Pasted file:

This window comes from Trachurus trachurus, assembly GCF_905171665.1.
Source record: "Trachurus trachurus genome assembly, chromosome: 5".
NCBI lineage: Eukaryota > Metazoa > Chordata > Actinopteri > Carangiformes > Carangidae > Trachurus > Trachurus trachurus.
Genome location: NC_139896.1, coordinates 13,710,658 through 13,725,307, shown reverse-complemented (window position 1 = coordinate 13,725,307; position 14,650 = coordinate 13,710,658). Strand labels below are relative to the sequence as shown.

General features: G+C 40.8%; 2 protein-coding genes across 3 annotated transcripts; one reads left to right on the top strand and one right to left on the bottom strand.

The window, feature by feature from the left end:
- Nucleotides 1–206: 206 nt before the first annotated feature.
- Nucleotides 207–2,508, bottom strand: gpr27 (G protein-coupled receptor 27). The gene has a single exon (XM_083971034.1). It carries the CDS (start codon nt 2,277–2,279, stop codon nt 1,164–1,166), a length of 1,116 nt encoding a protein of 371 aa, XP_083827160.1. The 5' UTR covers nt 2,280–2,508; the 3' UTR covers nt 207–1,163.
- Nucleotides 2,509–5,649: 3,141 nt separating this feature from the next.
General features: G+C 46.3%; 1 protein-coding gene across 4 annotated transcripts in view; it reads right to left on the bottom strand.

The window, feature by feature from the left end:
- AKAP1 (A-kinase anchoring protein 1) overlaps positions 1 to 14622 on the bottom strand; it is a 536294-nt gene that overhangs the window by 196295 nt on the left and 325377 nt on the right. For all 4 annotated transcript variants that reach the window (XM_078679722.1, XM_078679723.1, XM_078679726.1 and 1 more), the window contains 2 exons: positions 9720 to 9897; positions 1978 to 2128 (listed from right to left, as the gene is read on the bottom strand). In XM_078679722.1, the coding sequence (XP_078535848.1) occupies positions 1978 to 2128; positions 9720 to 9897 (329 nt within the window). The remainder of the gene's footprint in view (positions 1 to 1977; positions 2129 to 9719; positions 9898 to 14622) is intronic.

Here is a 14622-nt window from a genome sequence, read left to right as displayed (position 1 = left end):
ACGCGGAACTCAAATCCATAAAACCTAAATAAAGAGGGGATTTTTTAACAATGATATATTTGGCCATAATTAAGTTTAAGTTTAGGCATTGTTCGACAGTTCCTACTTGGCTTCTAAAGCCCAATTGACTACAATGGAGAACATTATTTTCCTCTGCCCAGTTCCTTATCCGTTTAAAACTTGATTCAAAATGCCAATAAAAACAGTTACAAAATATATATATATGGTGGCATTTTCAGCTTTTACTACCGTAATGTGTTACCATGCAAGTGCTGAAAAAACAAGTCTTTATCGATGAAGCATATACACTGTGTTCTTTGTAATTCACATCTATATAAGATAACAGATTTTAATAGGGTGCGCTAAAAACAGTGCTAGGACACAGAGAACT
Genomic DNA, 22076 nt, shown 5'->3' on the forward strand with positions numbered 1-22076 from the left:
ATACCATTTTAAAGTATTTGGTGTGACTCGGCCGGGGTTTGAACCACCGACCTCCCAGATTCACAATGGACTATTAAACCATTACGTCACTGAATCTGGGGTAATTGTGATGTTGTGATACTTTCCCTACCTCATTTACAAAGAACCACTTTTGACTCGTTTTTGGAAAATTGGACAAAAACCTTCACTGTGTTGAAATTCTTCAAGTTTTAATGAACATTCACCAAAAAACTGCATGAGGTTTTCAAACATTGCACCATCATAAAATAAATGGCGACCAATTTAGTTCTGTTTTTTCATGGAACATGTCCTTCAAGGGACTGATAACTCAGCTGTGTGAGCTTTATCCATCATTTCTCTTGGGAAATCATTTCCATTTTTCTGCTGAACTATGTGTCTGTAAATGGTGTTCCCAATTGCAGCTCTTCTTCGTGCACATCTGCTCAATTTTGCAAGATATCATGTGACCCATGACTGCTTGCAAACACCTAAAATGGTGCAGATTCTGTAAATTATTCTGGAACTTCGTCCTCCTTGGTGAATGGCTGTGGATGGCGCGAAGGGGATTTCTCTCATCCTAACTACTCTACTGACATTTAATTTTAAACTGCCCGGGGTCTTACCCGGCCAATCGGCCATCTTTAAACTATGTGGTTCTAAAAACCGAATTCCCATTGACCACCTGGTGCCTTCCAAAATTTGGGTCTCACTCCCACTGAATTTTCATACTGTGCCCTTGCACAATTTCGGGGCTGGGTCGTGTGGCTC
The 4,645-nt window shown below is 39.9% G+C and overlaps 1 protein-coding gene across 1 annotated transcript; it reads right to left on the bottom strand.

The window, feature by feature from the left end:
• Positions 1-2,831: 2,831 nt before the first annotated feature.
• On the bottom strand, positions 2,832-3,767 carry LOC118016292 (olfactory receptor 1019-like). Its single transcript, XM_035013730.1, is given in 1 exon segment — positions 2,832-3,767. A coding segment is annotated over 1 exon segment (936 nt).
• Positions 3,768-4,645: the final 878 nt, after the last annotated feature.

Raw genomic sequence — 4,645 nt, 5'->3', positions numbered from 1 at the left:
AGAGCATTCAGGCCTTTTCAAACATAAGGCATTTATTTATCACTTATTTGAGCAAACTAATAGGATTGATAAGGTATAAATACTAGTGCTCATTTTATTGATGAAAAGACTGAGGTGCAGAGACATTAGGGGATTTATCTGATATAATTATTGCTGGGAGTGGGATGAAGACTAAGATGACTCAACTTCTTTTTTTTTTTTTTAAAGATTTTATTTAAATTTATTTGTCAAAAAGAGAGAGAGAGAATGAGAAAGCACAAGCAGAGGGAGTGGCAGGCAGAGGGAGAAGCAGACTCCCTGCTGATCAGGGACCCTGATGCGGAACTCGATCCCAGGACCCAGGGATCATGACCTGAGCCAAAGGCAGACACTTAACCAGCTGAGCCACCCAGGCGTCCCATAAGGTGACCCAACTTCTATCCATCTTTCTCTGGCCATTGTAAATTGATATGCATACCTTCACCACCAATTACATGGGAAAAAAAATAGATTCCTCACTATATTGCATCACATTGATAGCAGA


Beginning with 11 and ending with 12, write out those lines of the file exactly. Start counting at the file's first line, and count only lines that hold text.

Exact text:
The window, feature by feature from the left end:
- AKAP1 (A-kinase anchoring protein 1) overlaps positions 1 to 14622 on the bottom strand; it is a 536294-nt gene that overhangs the window by 196295 nt on the left and 325377 nt on the right. For all 4 annotated transcript variants that reach the window (XM_078679722.1, XM_078679723.1, XM_078679726.1 and 1 more), the window contains 2 exons: positions 9720 to 9897; positions 1978 to 2128 (listed from right to left, as the gene is read on the bottom strand). In XM_078679722.1, the coding sequence (XP_078535848.1) occupies positions 1978 to 2128; positions 9720 to 9897 (329 nt within the window). The remainder of the gene's footprint in view (positions 1 to 1977; positions 2129 to 9719; positions 9898 to 14622) is intronic.